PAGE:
Q + A with fitness expert Kye Howell


Kye Howell, a 33 year old Brooklyn, N.Y., native, has been visiting the Vineyard his entire life. He currently lives and teaches seasonally on the Vineyard. In a conversation with The Times Mr. Howell said he has been devoted to fitness since his youth, and has been involved in the field professionally for the past nine years. He is certified by the National Council on Strength and Fitness and teaches at the Vineyard Tennis Center, Workout and Spa, where he specifies in core training and cardio kickboxing as well as corrective exercises and assessments (vineyardtenniscenter.com).

Earlier this month Times writer Sam McCoy sat down for a conversation about fitness with Mr. Howell.

Can you recommend a good way of getting into a fitness routine?

Once you have the basics down, you need to pay attention to how your body works. Getting into a routine takes a lot of motivation. If you can make it a habit, then it’s easier to stick to it. Everything should be in moderation, for instance begin two to three times a week. Once you get yourself into a good cardio and resistance training program, that is what will help you stay the most fit. Quality is more important than quantity.

How do you suggest people vary their fitness activities?

You should always keep your muscles confused. Anytime you put positive shock into your body is when you awake your body the most. For instance, if you normally do cardio on the treadmill, switch it up and use the elliptical. The same goes for free-weights versus machines. If you’re new to working out, think about your body as a car that has been sitting on a lot, not turned on. As a trainer, I try and figure out what needs to be fixed, what needs to be tuned up. After that, you get into building up strength and muscle.

How can people collaborate their fitness routines with nutrition?

Anytime you work out you need to eat an hour and a half to two hours before you work out. Carbohydrates and proteins are the food you need: you need carbohydrates in order for your body to be able to run. They are your fuel. Protein doesn’t act as an energy source in the same way. You also need to have equal amount of carbohydrates for the workout you’re planning on doing.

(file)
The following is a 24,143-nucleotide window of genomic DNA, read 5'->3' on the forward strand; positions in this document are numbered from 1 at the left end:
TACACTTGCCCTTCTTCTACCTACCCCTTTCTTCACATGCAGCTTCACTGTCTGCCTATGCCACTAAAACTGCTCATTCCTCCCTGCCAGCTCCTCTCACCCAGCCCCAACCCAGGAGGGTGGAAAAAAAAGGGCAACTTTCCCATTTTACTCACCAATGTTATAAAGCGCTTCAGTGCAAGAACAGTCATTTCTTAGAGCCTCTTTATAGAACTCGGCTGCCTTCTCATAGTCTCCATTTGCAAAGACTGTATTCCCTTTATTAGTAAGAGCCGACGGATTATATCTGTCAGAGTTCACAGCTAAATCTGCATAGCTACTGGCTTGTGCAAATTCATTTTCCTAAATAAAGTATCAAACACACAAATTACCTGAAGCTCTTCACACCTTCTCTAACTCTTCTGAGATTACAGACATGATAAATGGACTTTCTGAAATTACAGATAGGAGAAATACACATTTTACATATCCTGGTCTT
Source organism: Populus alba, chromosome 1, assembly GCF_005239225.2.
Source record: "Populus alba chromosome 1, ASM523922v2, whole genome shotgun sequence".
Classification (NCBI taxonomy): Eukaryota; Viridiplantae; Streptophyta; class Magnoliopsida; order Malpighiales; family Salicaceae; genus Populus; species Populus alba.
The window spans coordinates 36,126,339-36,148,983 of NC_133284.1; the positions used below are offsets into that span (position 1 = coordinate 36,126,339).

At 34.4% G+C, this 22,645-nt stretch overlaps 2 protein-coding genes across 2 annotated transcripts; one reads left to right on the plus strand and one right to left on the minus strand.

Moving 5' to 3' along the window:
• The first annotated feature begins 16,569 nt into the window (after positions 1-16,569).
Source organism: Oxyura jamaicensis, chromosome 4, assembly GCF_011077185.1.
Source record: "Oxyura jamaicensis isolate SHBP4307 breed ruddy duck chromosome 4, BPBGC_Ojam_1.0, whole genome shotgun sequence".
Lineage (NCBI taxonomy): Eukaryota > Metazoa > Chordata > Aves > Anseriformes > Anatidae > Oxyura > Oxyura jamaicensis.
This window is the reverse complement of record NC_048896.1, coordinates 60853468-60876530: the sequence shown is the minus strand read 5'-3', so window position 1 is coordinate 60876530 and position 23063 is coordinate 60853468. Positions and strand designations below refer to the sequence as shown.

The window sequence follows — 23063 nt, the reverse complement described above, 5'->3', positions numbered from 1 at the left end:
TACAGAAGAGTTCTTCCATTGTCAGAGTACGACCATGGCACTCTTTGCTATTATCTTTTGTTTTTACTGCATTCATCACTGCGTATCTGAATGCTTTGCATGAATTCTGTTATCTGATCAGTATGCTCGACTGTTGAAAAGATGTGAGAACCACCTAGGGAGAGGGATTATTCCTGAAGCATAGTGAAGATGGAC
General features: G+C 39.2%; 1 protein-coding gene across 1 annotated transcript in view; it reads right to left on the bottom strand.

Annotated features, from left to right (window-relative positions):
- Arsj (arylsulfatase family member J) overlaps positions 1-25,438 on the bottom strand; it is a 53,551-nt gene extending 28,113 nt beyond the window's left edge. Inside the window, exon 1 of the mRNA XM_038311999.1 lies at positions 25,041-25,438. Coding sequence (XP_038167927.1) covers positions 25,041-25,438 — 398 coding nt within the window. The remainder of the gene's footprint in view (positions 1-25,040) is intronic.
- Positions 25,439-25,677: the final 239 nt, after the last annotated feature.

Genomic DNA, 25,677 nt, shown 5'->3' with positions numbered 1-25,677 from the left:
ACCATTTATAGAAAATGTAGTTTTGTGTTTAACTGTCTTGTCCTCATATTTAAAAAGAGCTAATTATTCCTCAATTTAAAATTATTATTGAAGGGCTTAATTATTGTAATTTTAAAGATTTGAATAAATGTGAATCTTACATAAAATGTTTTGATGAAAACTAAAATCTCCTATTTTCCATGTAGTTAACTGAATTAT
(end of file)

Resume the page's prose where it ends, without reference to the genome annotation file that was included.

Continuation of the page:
Afterwards, you need to replenish. Once your cell walls open up (after your workout), take in protein as well as more carbohydrates (especially if you want to build muscle). Usually, I tell people they need to eat small portions every two to three hours because your body needs to be continually fueled. Dinner is the best time to focus on proteins and complex carbohydrates. Also, most people don’t realize that 25 to 30 percent of caloric expenditure comes from physical activity, but the rest comes from resting. Therefore, it’s very important to get enough sleep in order to see the best results.

If someone can only spare 15 minutes a day, what should he or she do?

Never jump right on weights before warming up. Once you break a sweat, you know you’ve warmed up. If you only have 10 to 15 minutes, try working every single body part for one minute. For instance, start with your legs (squats or lounges), then work on the back (pull-ups), chest (push-ups), shoulders (laterals or over-press), biceps (curls), triceps (curls). That’s only six minutes. Then try and work your whole core in the final four minutes. During this time period, you’ve also gotten a cardio workout because you’re not resting. All you need is 10 to 15 minutes for a great workout. If someone gives me 10 to 15 minutes, I can guarantee the best workout he or she will have.